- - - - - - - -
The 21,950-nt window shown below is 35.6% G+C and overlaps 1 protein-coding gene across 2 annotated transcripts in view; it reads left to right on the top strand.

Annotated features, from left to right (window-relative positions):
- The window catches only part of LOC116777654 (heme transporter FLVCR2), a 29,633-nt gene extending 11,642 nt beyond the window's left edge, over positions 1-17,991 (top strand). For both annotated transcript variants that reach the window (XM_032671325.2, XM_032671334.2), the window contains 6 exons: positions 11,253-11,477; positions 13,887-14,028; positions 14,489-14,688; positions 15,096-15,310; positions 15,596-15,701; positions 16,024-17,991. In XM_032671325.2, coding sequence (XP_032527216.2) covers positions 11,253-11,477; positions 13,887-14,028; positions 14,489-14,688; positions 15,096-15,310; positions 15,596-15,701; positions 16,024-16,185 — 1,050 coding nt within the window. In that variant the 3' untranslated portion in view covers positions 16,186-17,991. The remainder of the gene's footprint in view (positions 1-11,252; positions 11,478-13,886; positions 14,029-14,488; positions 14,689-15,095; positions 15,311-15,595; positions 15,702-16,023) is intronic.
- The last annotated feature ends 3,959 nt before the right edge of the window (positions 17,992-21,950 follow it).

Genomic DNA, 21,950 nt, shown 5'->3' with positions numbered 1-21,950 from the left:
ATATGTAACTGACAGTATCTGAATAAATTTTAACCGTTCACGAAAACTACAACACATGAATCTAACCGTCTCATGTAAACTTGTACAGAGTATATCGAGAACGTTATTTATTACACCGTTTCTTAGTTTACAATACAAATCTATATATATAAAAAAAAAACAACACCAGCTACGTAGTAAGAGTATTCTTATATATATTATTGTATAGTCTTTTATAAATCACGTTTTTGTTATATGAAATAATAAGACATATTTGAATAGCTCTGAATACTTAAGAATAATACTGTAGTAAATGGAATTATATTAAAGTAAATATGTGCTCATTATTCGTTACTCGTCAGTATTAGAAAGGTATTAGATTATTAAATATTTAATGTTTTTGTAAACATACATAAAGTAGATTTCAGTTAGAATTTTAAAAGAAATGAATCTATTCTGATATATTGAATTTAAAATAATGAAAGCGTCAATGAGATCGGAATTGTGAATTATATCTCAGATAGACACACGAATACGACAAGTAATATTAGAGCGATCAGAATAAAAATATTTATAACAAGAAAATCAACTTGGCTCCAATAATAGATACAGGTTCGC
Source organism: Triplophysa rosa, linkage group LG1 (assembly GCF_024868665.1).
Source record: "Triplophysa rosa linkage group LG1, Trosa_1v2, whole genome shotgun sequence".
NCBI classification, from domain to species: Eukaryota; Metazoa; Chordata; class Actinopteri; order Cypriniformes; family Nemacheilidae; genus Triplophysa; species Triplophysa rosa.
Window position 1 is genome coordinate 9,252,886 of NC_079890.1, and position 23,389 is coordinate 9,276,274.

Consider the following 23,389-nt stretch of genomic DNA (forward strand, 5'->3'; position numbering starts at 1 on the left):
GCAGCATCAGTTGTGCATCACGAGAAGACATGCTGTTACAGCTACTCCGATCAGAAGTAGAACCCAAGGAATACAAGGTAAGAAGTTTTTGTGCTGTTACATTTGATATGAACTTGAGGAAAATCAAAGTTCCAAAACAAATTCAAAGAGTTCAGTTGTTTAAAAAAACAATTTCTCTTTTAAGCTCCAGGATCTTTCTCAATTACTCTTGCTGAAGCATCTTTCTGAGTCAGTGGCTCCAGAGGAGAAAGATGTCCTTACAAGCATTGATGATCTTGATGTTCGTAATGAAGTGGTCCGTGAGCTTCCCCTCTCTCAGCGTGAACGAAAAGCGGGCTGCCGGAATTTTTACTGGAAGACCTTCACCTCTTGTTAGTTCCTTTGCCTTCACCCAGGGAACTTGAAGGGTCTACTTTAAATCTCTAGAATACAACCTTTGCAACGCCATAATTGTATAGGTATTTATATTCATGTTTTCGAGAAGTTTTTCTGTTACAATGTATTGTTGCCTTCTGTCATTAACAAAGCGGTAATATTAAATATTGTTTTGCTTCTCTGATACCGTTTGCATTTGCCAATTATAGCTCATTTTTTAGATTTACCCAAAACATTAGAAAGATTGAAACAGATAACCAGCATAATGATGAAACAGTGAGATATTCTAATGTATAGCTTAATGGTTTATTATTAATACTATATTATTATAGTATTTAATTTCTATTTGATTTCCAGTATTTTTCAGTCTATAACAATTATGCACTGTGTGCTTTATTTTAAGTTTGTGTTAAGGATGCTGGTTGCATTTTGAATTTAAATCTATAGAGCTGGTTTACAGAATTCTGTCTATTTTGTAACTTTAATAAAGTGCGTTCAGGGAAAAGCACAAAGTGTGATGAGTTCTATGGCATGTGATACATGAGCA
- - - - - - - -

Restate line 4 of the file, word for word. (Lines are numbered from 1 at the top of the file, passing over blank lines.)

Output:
- The last annotated feature ends 3,959 nt before the right edge of the window (positions 17,992-21,950 follow it).